Background: Timely diagnosis of IM remains a major challenge in clinical mycology. Because of the lack of specific diagnostic methods for IM and the frequently fulminant nature of this infection, IM-associated mortality remains high.
Methods: We examined breath volatile metabolite profiles in a neutropenic murine model of IM, using the 3 Mucorales species that most commonly cause human IM - Rhizopus arrhizus var. arrhizus, R. arrhizus var. delemar, and R. microsporus - and for comparison, Aspergillus fumigatus. We infected female balb/c mice (N=4 per group) treated with cyclophosphamide and cortisone followed by intranasal administration of 106 conidia of each species. 3 days post-infection, we collected breath samples from each mouse via tracheostomy using a flexiVent murine ventilator, examining breath volatile metabolites using thermal desorption gas chromatography/tandem mass spectrometry (GC-MS/MS). We also sampled breath prospectively from 5 patients eventually diagnosed with proven IM caused by R. microsporus, analyzing breath volatile metabolites using thermal desorption GC-MS/MS.
Results: Each Mucorales species produced a consistent profile of breath sesquiterpene secondary metabolite VOCs in our murine models, which distinguished these species from each other and from murine invasive aspergillosis (Figure A). These fungi shifted their secondary metabolism significantly in vivo, compared to their previously characterized in vitro metabolism. We found overlapping VOC sesquiterpene metabolites between breath samples from the murine model of R. microsporus infection and 5 of 5 patients with R. microsporus IM, with additional sesquiterpene secondary metabolites detected in patient breath, compared to the murine IM model (Figure B). In one patient with serial breath samples, these sesquiterpenes declined in abundance and disappeared with antifungal therapy, in parallel with clinical improvement (Figure C).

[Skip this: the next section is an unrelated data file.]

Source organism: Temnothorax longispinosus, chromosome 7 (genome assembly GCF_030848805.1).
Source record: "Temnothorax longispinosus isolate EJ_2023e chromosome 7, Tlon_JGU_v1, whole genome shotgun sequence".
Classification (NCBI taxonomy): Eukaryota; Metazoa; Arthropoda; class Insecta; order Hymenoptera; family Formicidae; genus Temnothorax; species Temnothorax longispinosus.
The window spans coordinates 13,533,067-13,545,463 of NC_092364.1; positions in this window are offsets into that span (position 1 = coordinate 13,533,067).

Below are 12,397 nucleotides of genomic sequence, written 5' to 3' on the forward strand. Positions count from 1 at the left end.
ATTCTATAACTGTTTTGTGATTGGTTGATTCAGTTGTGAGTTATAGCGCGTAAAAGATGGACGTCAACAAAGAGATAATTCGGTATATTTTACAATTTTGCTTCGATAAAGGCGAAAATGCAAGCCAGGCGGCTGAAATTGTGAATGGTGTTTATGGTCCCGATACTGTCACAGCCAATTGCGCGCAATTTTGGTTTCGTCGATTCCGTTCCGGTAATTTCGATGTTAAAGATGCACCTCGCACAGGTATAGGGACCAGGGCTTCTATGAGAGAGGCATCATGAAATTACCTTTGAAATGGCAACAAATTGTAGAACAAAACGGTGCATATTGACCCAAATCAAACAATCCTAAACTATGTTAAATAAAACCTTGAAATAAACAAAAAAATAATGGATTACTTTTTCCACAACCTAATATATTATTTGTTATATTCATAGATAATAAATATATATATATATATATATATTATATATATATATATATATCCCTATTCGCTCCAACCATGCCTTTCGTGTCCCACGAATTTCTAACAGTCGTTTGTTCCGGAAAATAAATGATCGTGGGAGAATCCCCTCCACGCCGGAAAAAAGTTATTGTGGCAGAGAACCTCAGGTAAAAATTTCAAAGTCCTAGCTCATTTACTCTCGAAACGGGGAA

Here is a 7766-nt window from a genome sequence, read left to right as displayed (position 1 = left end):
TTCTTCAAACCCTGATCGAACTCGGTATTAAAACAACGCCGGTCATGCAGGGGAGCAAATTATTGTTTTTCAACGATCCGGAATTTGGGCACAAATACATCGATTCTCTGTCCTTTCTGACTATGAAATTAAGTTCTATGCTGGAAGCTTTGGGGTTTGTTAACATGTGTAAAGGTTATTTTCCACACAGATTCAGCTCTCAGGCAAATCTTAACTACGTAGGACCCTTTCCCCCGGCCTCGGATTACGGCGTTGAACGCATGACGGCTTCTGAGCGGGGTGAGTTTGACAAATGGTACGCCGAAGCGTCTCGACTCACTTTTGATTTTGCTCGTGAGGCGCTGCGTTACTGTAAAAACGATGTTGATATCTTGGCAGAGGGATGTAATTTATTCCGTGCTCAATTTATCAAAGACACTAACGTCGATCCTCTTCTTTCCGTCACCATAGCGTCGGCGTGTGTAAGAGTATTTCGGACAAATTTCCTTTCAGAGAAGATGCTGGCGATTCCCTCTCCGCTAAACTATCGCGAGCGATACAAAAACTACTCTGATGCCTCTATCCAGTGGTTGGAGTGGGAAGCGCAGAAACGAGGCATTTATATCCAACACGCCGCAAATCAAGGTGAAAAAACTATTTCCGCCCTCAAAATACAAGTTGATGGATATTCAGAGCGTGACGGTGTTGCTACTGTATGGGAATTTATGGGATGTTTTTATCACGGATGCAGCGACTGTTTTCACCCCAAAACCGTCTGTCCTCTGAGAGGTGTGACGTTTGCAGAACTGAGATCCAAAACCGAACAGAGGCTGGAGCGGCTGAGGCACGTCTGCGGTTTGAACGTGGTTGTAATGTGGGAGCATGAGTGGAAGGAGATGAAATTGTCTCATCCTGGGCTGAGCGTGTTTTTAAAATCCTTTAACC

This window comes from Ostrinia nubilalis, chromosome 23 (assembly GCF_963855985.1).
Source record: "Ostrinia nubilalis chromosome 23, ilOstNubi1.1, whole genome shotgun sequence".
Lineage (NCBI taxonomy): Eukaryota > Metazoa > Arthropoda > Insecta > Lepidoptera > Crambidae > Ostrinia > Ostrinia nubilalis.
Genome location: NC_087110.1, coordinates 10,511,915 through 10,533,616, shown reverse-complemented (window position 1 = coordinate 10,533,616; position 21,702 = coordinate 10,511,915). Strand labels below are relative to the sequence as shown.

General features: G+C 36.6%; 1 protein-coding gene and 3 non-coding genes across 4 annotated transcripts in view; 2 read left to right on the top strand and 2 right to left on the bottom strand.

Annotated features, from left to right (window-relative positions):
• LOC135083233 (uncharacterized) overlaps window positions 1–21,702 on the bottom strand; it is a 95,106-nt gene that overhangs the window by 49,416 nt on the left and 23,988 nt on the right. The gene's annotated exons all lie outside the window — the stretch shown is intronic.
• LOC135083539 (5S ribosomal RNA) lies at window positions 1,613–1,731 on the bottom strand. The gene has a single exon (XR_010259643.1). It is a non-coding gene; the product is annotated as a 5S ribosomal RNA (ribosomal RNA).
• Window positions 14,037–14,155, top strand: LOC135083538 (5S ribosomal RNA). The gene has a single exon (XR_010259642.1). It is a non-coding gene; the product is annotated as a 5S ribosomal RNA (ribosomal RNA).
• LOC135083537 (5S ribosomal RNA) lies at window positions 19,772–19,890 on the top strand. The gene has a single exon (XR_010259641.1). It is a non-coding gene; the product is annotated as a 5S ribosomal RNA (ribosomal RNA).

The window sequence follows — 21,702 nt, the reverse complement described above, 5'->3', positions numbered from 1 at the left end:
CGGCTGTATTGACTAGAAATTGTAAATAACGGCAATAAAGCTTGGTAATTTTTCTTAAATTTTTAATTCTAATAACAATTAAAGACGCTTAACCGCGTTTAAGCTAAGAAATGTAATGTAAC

Conclusion: The 3 Mucorales species that cause most human IM have distinct breath sesquiterpene profiles that can be used to identify these infections in vivo noninvasively. These profiles distinguish these infections from each other and from aspergillosis, and may be useful in monitoring clinical response to treatment.
C. Leon Astudillo, None
C. Mallarino Haeger, None
O. Aloum, None
M. Thalavitiya Acharige, None
D. Farmakiotis, None
L. R. Baden, None
F. M. Marty, Astellas Pharma US: Consultant and Grant Investigator , Consulting fee and Grant recipient
Chimerix: Consultant and Grant Investigator , Consulting fee and Grant recipient
Fate Therapeutics: Scientific Advisor , Consulting fee
Gilead Sciences: Consultant and Grant Investigator , Consulting fee and Grant recipient
LFB: Consultant , Consulting fee
Merck: Consultant , Grant Investigator and Scientific Advisor , Consulting fee and Grant recipient
Roche Molecular Systems: Consultant , Consulting fee
Shire: Consultant and Grant Investigator , Consulting fee and Grant recipient
D. P. Kontoyiannis, Pfizer: Research Contractor , Research support and Speaker honorarium
Astellas: Research Contractor , Research support and Speaker honorarium
Merck: Honorarium , Speaker honorarium
Cidara: Honorarium , Speaker honorarium
Amplyx: Honorarium , Speaker honorarium
F2G: Honorarium , Speaker honorarium
L. Fredenburgh, None
S. Koo, None